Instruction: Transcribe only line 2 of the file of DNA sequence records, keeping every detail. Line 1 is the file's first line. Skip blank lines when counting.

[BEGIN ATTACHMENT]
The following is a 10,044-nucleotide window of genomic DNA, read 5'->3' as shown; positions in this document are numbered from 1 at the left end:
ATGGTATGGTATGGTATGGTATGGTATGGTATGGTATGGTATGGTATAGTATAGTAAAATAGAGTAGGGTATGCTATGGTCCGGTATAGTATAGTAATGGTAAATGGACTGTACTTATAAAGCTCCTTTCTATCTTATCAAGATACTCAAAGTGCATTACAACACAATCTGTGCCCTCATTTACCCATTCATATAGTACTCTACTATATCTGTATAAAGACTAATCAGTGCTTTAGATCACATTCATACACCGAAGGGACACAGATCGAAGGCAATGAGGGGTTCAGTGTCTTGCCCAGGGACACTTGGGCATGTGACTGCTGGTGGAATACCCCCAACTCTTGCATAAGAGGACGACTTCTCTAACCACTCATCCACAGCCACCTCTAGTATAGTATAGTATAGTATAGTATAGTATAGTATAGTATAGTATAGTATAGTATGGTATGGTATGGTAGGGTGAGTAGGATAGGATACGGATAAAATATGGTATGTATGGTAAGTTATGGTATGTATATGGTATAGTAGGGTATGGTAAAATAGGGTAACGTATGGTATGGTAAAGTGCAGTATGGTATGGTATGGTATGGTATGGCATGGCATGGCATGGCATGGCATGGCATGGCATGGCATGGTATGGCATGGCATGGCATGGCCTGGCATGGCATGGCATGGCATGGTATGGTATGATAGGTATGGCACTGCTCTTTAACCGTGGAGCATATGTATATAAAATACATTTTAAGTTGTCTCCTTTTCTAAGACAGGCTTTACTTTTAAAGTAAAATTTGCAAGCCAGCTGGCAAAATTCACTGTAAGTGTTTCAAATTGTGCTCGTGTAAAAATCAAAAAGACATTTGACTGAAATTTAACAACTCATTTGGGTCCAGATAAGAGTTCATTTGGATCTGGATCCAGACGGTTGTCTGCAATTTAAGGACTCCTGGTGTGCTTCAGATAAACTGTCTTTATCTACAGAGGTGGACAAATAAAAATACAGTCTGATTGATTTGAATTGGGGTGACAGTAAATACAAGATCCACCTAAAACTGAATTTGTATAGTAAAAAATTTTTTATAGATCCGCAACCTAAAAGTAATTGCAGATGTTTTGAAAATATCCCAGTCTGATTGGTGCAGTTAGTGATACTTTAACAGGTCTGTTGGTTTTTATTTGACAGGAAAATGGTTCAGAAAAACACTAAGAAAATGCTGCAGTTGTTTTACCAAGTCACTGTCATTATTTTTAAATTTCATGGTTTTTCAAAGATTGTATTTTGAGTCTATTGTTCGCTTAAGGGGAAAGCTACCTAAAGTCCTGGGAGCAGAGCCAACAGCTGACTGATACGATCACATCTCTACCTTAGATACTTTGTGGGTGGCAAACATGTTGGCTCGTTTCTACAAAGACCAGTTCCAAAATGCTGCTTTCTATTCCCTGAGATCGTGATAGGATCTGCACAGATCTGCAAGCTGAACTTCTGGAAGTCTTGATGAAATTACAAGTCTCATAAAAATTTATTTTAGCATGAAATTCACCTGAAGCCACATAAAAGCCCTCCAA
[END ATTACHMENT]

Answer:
ATGGTATGGTATGGTATGGTATGGTATGGTATGGTATGGTATGGTATAGTATAGTAAAATAGAGTAGGGTATGCTATGGTCCGGTATAGTATAGTAATGGTAAATGGACTGTACTTATAAAGCTCCTTTCTATCTTATCAAGATACTCAAAGTGCATTACAACACAATCTGTGCCCTCATTTACCCATTCATATAGTACTCTACTATATCTGTATAAAGACTAATCAGTGCTTTAGATCACATTCATACACCGAAGGGACACAGATCGAAGGCAATGAGGGGTTCAGTGTCTTGCCCAGGGACACTTGGGCATGTGACTGCTGGTGGAATACCCCCAACTCTTGCATAAGAGGACGACTTCTCTAACCACTCATCCACAGCCACCTCTAGTATAGTATAGTATAGTATAGTATAGTATAGTATAGTATAGTATAGTATAGTATGGTATGGTATGGTAGGGTGAGTAGGATAGGATACGGATAAAATATGGTATGTATGGTAAGTTATGGTATGTATATGGTATAGTAGGGTATGGTAAAATAGGGTAACGTATGGTATGGTAAAGTGCAGTATGGTATGGTATGGTATGGTATGGCATGGCATGGCATGGCATGGCATGGCATGGCATGGCATGGTATGGCATGGCATGGCATGGCCTGGCATGGCATGGCATGGCATGGTATGGTATGATAGGTATGGCACTGCTCTTTAACCGTGGAGCATATGTATATAAAATACATTTTAAGTTGTCTCCTTTTCTAAGACAGGCTTTACTTTTAAAGTAAAATTTGCAAGCCAGCTGGCAAAATTCACTGTAAGTGTTTCAAATTGTGCTCGTGTAAAAATCAAAAAGACATTTGACTGAAATTTAACAACTCATTTGGGTCCAGATAAGAGTTCATTTGGATCTGGATCCAGACGGTTGTCTGCAATTTAAGGACTCCTGGTGTGCTTCAGATAAACTGTCTTTATCTACAGAGGTGGACAAATAAAAATACAGTCTGATTGATTTGAATTGGGGTGACAGTAAATACAAGATCCACCTAAAACTGAATTTGTATAGTAAAAAATTTTTTATAGATCCGCAACCTAAAAGTAATTGCAGATGTTTTGAAAATATCCCAGTCTGATTGGTGCAGTTAGTGATACTTTAACAGGTCTGTTGGTTTTTATTTGACAGGAAAATGGTTCAGAAAAACACTAAGAAAATGCTGCAGTTGTTTTACCAAGTCACTGTCATTATTTTTAAATTTCATGGTTTTTCAAAGATTGTATTTTGAGTCTATTGTTCGCTTAAGGGGAAAGCTACCTAAAGTCCTGGGAGCAGAGCCAACAGCTGACTGATACGATCACATCTCTACCTTAGATACTTTGTGGGTGGCAAACATGTTGGCTCGTTTCTACAAAGACCAGTTCCAAAATGCTGCTTTCTATTCCCTGAGATCGTGATAGGATCTGCACAGATCTGCAAGCTGAACTTCTGGAAGTCTTGATGAAATTACAAGTCTCATAAAAATTTATTTTAGCATGAAATTCACCTGAAGCCACATAAAAGCCCTCCAA